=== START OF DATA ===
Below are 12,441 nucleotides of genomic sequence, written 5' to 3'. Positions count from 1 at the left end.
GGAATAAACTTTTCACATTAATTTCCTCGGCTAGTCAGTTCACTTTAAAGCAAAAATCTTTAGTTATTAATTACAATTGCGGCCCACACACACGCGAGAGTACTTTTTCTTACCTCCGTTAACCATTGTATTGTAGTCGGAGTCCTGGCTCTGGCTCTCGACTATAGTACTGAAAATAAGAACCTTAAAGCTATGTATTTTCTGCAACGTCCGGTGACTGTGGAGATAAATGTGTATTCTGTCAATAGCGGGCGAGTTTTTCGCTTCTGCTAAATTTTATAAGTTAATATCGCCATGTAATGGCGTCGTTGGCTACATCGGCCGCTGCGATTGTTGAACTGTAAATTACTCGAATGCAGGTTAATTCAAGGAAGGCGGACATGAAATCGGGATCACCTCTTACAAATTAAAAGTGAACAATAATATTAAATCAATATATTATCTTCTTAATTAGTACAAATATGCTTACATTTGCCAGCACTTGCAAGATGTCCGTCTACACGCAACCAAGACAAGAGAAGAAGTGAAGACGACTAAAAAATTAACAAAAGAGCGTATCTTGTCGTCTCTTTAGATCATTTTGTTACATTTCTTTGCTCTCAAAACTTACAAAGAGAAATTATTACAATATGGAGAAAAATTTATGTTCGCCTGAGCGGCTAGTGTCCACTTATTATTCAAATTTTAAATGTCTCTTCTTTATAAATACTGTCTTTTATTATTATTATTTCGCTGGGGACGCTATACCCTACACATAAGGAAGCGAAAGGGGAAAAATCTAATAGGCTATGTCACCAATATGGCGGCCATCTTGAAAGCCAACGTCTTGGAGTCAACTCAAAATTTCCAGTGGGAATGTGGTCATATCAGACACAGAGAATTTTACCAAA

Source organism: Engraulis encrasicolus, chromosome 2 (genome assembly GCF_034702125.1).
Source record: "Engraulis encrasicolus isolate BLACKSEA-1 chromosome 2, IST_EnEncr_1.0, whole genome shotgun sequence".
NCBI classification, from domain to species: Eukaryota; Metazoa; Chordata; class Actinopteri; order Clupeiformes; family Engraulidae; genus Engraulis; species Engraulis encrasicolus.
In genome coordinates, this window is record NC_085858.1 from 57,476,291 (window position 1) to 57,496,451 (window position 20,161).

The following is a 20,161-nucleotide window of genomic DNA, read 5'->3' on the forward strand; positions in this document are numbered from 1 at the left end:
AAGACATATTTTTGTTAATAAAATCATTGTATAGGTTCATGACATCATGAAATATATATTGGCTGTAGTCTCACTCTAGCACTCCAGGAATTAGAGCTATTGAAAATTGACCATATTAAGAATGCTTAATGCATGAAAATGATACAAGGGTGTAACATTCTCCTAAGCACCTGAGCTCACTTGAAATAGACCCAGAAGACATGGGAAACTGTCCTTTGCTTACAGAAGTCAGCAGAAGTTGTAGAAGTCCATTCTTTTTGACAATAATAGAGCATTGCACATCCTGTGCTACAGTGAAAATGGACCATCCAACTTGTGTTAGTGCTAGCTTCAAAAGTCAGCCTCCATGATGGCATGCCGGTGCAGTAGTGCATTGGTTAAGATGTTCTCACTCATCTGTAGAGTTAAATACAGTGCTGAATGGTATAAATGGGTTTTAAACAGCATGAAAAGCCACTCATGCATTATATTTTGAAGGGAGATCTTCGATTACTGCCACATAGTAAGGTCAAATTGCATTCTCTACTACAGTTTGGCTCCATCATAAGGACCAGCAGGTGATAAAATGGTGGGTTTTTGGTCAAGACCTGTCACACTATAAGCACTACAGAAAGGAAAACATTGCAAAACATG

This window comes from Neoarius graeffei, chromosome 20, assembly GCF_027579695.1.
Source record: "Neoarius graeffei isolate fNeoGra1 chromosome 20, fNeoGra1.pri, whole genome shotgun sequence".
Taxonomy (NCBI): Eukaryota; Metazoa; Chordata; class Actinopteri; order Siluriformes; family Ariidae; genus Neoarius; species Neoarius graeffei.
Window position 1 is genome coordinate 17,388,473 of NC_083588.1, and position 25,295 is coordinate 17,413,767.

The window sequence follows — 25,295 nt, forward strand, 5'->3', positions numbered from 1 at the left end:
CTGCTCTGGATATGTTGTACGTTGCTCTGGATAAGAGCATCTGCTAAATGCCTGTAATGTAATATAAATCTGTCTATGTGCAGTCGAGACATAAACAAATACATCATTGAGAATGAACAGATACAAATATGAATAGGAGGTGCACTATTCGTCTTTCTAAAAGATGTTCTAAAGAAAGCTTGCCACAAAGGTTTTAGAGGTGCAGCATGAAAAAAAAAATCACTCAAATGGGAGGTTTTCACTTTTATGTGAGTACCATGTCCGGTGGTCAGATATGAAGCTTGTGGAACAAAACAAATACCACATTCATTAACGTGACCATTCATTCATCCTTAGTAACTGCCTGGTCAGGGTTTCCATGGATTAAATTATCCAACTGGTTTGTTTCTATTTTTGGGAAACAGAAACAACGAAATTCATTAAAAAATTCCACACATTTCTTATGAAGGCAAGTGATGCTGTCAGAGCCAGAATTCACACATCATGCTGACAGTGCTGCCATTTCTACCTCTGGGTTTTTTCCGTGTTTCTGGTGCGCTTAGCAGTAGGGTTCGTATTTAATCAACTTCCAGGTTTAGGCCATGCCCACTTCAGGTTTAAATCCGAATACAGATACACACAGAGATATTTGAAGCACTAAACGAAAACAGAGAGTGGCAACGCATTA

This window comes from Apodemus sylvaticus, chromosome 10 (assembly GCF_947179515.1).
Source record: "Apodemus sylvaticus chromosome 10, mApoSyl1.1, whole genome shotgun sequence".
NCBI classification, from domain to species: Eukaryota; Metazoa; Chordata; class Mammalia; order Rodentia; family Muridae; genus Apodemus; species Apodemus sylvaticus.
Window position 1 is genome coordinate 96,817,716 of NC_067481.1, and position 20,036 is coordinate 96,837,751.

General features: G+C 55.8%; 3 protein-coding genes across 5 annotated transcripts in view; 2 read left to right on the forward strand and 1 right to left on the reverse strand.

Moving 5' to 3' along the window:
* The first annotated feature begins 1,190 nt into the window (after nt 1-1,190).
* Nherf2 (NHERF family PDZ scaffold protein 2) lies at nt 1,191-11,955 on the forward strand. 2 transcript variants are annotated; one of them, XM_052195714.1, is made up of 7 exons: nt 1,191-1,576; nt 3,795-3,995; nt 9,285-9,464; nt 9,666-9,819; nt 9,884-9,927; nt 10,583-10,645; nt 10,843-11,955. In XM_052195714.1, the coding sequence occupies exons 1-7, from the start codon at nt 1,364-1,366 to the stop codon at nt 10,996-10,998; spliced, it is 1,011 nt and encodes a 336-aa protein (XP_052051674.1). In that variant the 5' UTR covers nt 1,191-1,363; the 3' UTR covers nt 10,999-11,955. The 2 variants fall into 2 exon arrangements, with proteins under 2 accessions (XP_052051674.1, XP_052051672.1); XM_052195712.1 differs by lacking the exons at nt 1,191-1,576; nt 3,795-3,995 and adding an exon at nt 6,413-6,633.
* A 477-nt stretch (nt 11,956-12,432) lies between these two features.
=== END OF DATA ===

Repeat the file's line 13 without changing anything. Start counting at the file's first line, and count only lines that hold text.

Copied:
The window sequence follows — 25,295 nt, forward strand, 5'->3', positions numbered from 1 at the left end: